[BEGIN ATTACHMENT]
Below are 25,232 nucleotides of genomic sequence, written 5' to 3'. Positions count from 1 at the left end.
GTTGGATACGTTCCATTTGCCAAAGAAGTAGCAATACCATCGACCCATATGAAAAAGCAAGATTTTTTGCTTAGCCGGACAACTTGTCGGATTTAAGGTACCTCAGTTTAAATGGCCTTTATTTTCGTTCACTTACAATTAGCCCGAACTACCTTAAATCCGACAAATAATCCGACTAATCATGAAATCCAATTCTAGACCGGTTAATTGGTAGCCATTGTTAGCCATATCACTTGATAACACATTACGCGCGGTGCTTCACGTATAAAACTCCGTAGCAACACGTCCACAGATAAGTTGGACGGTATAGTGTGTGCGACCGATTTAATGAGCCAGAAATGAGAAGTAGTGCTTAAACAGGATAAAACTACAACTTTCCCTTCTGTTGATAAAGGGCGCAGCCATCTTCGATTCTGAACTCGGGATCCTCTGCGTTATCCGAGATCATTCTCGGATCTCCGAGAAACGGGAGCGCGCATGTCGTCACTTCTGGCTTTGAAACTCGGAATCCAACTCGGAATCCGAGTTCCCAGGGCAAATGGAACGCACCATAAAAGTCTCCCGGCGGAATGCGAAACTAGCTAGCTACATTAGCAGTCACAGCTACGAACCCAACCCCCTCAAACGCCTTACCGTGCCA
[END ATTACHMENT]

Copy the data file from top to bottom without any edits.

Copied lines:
Below are 25,232 nucleotides of genomic sequence, written 5' to 3'. Positions count from 1 at the left end.
GTTGGATACGTTCCATTTGCCAAAGAAGTAGCAATACCATCGACCCATATGAAAAAGCAAGATTTTTTGCTTAGCCGGACAACTTGTCGGATTTAAGGTACCTCAGTTTAAATGGCCTTTATTTTCGTTCACTTACAATTAGCCCGAACTACCTTAAATCCGACAAATAATCCGACTAATCATGAAATCCAATTCTAGACCGGTTAATTGGTAGCCATTGTTAGCCATATCACTTGATAACACATTACGCGCGGTGCTTCACGTATAAAACTCCGTAGCAACACGTCCACAGATAAGTTGGACGGTATAGTGTGTGCGACCGATTTAATGAGCCAGAAATGAGAAGTAGTGCTTAAACAGGATAAAACTACAACTTTCCCTTCTGTTGATAAAGGGCGCAGCCATCTTCGATTCTGAACTCGGGATCCTCTGCGTTATCCGAGATCATTCTCGGATCTCCGAGAAACGGGAGCGCGCATGTCGTCACTTCTGGCTTTGAAACTCGGAATCCAACTCGGAATCCGAGTTCCCAGGGCAAATGGAACGCACCATAAAAGTCTCCCGGCGGAATGCGAAACTAGCTAGCTACATTAGCAGTCACAGCTACGAACCCAACCCCCTCAAACGCCTTACCGTGCCA